Czernowitz is Taken
Czernowitz, the capital of Bukowina, fell on June 16, 1916, after a six days' assault. Shells fell incessantly, day after day, causing a terrible panic among the inhabitants, mostly Jews, Ruthenes, and Poles. The final artillery attack was terrific. "It resembled a thousand volcanoes belching fire," wrote one German journalist. The Austrian guns replied with equal intensity. The Russians advanced in 16 waves and were mowed down. Russian columns were continually pushing back from the Pruth beyond Sudagora. Hundreds were drowned in the River Pruth. At last, numbers prevailed and the Russians occupied the town, but not until the Austrian Army had safely withdrawn. Only a rearguard of 1,000 Austrians was captured.
In an endeavor to weaken the Russian attack on the Austrian line General von Hindenberg, on June 16, 1916, began an offensive on the north, from Dvinsk to Kovno, along a 150-mile front. The attack, while yielding some minor advantages, failed in its chief purpose. In order to strengthen his line, Hindenberg had been compelled to transfer several divisions from the Somme battlefield. More successful was the combined German and Austrian attack on the center of General Brusiloff's front, west of Kovel. The Russian Center was halted and 3,500 prisoners were taken.
1,000 Wagonloads of Food Captured in Bukowina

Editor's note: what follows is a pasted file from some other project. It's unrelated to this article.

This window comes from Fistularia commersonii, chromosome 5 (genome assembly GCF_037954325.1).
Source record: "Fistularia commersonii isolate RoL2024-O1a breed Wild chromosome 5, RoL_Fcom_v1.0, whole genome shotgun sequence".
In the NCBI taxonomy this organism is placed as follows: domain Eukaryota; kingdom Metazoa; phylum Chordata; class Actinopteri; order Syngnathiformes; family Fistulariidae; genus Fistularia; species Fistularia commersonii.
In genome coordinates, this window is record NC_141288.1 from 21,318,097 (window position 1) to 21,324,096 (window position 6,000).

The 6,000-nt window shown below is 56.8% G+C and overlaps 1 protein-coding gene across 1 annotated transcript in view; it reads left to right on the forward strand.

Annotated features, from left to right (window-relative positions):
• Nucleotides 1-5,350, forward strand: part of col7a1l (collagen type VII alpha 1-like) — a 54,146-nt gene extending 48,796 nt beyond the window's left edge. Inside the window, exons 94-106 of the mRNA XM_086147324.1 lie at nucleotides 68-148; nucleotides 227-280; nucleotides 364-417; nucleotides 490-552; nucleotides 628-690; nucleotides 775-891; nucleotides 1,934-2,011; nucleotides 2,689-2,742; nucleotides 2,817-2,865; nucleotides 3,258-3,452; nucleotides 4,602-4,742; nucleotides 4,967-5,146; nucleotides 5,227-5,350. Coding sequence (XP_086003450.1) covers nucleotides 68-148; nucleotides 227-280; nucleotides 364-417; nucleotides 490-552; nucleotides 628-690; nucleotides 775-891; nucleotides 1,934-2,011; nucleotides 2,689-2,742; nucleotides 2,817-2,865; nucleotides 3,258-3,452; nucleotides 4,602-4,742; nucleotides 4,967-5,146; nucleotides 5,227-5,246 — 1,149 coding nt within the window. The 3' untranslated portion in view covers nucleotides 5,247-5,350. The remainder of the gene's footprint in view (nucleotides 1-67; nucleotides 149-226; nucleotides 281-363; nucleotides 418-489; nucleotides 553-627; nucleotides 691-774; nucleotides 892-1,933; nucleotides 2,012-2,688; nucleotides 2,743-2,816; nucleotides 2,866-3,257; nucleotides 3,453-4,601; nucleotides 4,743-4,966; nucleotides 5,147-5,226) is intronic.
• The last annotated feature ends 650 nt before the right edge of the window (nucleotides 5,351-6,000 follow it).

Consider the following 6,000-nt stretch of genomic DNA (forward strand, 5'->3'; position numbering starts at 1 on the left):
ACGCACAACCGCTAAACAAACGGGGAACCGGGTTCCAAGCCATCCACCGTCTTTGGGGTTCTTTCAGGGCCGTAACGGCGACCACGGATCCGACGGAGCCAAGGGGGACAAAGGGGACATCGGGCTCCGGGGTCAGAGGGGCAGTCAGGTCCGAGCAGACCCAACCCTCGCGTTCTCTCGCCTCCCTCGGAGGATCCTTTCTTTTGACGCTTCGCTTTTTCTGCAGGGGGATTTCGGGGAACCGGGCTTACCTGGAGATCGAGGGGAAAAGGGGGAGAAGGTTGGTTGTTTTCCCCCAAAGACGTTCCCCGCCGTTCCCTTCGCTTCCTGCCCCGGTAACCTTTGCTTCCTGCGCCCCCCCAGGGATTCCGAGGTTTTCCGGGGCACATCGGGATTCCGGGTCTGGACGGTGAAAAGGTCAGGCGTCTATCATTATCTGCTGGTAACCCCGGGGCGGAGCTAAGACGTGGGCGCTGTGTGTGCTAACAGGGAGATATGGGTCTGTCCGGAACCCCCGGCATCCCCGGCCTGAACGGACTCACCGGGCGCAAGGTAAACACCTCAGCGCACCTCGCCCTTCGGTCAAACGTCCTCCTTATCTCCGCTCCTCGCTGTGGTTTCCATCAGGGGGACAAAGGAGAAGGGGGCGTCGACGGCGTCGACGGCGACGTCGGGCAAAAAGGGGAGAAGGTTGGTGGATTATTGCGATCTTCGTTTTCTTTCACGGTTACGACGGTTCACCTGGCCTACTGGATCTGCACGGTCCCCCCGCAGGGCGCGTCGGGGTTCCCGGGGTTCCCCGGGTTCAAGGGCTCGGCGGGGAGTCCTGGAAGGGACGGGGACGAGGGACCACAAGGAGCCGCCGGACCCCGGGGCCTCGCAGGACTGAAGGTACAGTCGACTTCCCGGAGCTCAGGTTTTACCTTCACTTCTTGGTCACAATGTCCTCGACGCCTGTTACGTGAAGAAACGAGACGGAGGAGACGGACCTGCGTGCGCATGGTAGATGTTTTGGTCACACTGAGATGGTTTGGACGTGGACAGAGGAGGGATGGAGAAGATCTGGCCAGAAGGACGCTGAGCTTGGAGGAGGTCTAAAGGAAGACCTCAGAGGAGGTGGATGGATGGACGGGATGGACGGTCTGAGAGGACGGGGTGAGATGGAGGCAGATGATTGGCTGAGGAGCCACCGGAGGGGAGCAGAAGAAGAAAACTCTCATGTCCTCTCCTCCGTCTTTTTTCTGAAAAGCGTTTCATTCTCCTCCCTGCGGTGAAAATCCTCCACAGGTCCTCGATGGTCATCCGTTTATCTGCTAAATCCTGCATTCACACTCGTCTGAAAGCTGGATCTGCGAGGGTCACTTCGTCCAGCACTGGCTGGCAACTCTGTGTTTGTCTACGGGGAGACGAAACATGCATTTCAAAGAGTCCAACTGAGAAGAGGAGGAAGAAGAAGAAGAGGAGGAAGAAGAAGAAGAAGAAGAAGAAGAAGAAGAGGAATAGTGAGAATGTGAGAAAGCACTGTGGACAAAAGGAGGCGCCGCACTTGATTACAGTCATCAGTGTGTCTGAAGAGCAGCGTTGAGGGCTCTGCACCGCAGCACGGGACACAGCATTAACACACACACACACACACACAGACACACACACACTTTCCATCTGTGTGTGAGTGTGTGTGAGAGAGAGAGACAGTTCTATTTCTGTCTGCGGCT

General Lechitsky's army, after the capture of Czernowitz, crossed the River Pruth in pursuit of General Planzer-Ballin's shattered forces. In several rearguard engagements, 2000 Austrian prisoners were taken, and more important still, 1,000 wagonloads of provisions and forage fell into the hands of the Russians. Large quantities of engineering material, left behind at railroad stations, also were seized by the Russians. The Russian advance in Bukowina progressed rapidly. On June 21, 1916, the city of Radautz, controlling an important railway, was captured. On the next day, three more railway junctions were seized.
Russians Control All Bukowina
In a furious battle, fought at night, the town of Kimpolung was taken by the Russians on June 2, 1916, together with 3,000 prisoners, and loaded trains found in the railway station. The towns of Kivty and Viznic were next seized, and with their capture all Bukowina was now in the possession of the Russians. The retirement of the Austrians had been so hurried that they abandoned 2,500 tons of coal and great reserves of fodder and structural material.
Russians Take 250,000 Prisoners in One Month
General Lechitsky, still advancing, captured Kolomea on June 29, 1916, after a furious battle of four days' duration, taking 15,000 prisoners. This victory not only endangered the remnant of General Pflanzer's army, but menaced the army of General Bothmer on the Volhynian front to the north. Two days later, in his advance on Stanislau, he stormed some strong Austrian positions, taking 2,000 prisoners. Advancing into Southern Galicia, one column of Lechitsky's army occupied the railway junction at Delatyn and seized many depots of war material abandoned by the Austrians. On July 9th, while heading for the passes of the Carpathians, Lechitsky's forces meanwhile had driven the Germans before him.